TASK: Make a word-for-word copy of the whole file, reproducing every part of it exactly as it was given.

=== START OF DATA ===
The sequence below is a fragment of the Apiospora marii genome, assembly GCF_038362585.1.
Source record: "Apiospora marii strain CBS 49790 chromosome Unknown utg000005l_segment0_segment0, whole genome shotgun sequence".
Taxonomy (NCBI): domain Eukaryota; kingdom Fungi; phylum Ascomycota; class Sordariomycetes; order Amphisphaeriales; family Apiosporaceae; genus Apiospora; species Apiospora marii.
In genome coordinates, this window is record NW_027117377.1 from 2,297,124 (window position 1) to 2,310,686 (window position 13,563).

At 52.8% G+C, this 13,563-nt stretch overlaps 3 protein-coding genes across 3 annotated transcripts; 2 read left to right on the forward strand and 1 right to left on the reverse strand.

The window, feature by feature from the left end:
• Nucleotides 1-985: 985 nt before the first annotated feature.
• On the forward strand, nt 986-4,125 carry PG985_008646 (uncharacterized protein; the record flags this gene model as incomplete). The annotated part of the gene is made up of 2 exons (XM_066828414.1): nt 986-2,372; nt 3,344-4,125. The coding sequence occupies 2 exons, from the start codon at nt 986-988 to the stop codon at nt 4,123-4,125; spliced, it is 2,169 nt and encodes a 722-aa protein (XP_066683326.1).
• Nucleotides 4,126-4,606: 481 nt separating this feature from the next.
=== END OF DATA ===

The sequence below is a fragment of the Apiospora marii genome, assembly GCF_038362585.1.
Source record: "Apiospora marii strain CBS 49790 chromosome Unknown utg000005l_segment0_segment0, whole genome shotgun sequence".
Taxonomy (NCBI): domain Eukaryota; kingdom Fungi; phylum Ascomycota; class Sordariomycetes; order Amphisphaeriales; family Apiosporaceae; genus Apiospora; species Apiospora marii.
In genome coordinates, this window is record NW_027117377.1 from 2,297,124 (window position 1) to 2,310,686 (window position 13,563).

At 52.8% G+C, this 13,563-nt stretch overlaps 3 protein-coding genes across 3 annotated transcripts; 2 read left to right on the forward strand and 1 right to left on the reverse strand.

The window, feature by feature from the left end:
• Nucleotides 1-985: 985 nt before the first annotated feature.
• On the forward strand, nt 986-4,125 carry PG985_008646 (uncharacterized protein; the record flags this gene model as incomplete). The annotated part of the gene is made up of 2 exons (XM_066828414.1): nt 986-2,372; nt 3,344-4,125. The coding sequence occupies 2 exons, from the start codon at nt 986-988 to the stop codon at nt 4,123-4,125; spliced, it is 2,169 nt and encodes a 722-aa protein (XP_066683326.1).
• Nucleotides 4,126-4,606: 481 nt separating this feature from the next.